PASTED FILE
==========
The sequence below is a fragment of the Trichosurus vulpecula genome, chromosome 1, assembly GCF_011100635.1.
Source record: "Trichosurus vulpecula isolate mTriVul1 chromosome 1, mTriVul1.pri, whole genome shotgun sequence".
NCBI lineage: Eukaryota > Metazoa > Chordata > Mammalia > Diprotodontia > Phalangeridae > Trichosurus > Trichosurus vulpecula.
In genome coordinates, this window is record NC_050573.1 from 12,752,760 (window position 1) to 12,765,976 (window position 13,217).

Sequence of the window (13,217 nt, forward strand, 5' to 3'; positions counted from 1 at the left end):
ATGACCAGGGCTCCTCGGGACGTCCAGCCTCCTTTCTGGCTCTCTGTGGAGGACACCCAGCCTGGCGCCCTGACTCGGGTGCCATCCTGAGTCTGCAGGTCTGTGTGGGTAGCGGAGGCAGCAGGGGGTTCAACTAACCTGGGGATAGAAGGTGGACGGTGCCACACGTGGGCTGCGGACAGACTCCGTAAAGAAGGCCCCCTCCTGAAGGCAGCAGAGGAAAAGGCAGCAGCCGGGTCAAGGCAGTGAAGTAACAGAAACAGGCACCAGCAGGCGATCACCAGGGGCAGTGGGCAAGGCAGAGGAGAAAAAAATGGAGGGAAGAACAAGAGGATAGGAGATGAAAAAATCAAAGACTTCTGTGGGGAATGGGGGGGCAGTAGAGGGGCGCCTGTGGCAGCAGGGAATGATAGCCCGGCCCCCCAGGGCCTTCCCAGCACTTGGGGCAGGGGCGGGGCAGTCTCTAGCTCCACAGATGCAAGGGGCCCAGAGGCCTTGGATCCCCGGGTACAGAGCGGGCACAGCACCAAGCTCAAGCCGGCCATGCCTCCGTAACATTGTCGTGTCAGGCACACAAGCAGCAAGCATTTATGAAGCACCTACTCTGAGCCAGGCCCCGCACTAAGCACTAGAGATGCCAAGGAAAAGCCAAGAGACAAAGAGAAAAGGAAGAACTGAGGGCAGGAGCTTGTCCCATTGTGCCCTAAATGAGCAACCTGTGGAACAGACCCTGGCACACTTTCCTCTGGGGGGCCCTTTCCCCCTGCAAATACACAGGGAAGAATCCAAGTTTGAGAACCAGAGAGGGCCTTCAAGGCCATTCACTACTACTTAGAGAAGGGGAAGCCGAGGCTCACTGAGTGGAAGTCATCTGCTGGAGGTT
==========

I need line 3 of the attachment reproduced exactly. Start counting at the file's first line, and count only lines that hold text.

NCBI lineage: Eukaryota > Metazoa > Chordata > Mammalia > Diprotodontia > Phalangeridae > Trichosurus > Trichosurus vulpecula.